Technology and productivity
The company's entry into the export market was attributed to its technical cooperation agreement with Adidas in 1974, which has enabled the company to modernize its technology and pay greater attention to quality control. Between 1976 and 1979, most of the firm's exports went to African countries, with exports to Europe starting in the early 1980s and reaching a peak in 1986, when they surpassed exports to Africa. In 1980, Orbitsports scrapped most of the old machines and replaced them with new ones. This shift followed Adidas' policy of progressively reducing its own production and relying more on subcontracting in various parts of the developing world. By the early 1980s, the quality of the company's products had improved tremendously.
The main competitors in the export market include Pakistan, India, Indonesia, the former Yugoslavia and Hungary. All the main ball manufacturers have technical agreements with Adidas. A number of recent developments have adversely affected Orbitsports' competitiveness in the export market. Some of these are associated with technological changes in the manufacture of balls. Up to 1990, leather was the main raw material. This gave Orbitsports a competitive edge due to the domestic availability of cheap, high-quality leather. The main imports included special chemicals used to coat leather to make the ball water- and scratch-resistant and to stabilize its shape. Up to 1990, the imported content in an Orbitsports football was 33 per cent. Thus, under the circumstances prevailing up to 199O, the firm had the competitive edge over many other Adidas agents.
Since 1990, Adidas has recommended a shift to synthetic, non-women fabrics in the manufacture of balls. The shift has raised Orbitsports' imported content to 76 per cent, as it has to import its main raw materials. This has immensely reduced the firm's competitiveness against European firms, where the synthetic materials are cheaper than leather. The problem has been aggravated by high import duties on imported synthetic materials. The company has subsequently lost its bids for some export orders to competitors from Asia and Europe.
Another change that affected the competitiveness of Orbitsports in the export market in 1981 was the introduction of a new technology that enabled mechanical punching of holes in leather. This permits stitchers to make more balls per day. Under the previous technology, the holes were manually punched. With the old technology, average productivity per worker was 2.5 balls per day. The average productivity using the new technology is 3.5 to 4 balls per day per worker. Orbitsports is, however, unable to enjoy the full benefits of the new technology because the workers, through their trade union, have strongly resisted revision of a 1968 Collective Bargain Agreement which specified that workers were expected to achieve a target of 2.5 balls per day. The firm has been trying to negotiate a new target of about 3.5 or 4 balls per day in order to match competitors in countries such as Pakistan and India but has thus far had no success. The workers insist that the target should not be raised, arguing that when the company receives large urgent orders it should give the workers more overtime work. Unfortunately overtime work has the effect of raising the labour costs of the firm significantly. When workers are given overtime, many of them are able to achieve much higher productivity, of between 4 and 5 balls per day.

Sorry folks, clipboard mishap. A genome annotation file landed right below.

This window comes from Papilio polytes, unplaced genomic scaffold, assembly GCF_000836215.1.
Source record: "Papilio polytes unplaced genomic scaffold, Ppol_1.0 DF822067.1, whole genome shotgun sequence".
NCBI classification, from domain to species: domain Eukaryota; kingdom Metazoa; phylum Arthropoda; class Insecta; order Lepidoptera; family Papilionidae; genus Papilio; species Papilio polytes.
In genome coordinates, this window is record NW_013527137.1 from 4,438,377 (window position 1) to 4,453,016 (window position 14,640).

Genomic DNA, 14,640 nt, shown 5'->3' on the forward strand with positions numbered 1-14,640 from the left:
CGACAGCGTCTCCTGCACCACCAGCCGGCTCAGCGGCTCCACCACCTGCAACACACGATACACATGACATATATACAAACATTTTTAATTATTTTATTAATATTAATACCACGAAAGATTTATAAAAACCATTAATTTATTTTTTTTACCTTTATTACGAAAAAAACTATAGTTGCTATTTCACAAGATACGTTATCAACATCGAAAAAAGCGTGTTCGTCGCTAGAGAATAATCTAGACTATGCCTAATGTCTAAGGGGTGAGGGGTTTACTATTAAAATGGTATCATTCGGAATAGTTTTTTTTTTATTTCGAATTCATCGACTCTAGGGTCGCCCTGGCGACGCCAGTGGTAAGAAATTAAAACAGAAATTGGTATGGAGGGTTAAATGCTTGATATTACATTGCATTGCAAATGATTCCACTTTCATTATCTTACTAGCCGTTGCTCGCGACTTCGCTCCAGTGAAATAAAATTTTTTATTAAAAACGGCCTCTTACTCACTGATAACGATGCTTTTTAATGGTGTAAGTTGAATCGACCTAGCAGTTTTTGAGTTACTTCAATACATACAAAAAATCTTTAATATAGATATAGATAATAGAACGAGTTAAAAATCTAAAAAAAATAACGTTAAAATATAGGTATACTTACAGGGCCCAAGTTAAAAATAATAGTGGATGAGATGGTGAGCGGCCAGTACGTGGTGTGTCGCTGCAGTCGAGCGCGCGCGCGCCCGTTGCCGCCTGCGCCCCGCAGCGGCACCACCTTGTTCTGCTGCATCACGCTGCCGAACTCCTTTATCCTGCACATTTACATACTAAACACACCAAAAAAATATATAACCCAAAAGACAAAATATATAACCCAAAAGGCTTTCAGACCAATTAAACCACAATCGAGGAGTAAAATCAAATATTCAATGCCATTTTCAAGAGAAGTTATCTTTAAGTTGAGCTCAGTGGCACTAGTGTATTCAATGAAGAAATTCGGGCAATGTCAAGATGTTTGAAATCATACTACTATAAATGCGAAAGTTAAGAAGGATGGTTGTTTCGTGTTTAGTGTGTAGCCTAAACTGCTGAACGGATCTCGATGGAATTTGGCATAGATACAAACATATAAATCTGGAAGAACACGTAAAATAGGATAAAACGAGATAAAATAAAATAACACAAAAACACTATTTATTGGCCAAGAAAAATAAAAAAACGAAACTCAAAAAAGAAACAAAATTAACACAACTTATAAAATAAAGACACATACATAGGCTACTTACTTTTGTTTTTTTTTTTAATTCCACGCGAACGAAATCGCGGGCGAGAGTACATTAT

The effect of the existing Collective Agreement between the union and the employer has thus been to raise the labour costs per unit in the firm substantially above those of its main competitors. This, coupled with the shift to synthetic materials in the manufacture of balls, has made the Kenyan firm lose ground to other firms. If the company was able to negotiate higher labour productivity it would be in a position to offer more competitive bids for Adidas subcontracts and to increase its market share in Africa and the rest of the world. According to the information provided by the company, its labour costs were, for instance, more than 40 per cent higher than those of sports equipment manufacturers in India and Pakistan.
Apart from the subcontracting arrangement with Adidas, another factor which explains the company's success in exporting was the priority given to marketing. The overall marketing department was well staffed, with a manager specifically in charge of exports, enabling the firm to focus on the export market more effectively than most manufacturing firms in the country.
In spite of its relative export success, the company is highly cautious in its future plans. It is, for instance, against venturing into high-technology fields because the import content of such ventures would be very high. The management cites the problem of obsolescence as a result of quick technological changes and fears that many Kenyan firms would find it difficult to compete in high-technology fields. The firm intended to continue giving priority to products for which 80-90 per cent of raw materials can be obtained domestically. so reducing its import dependence. Foreign exchange constraints create immense problems in meeting production targets and schedules, due to delays and uncertainties in obtaining import licences.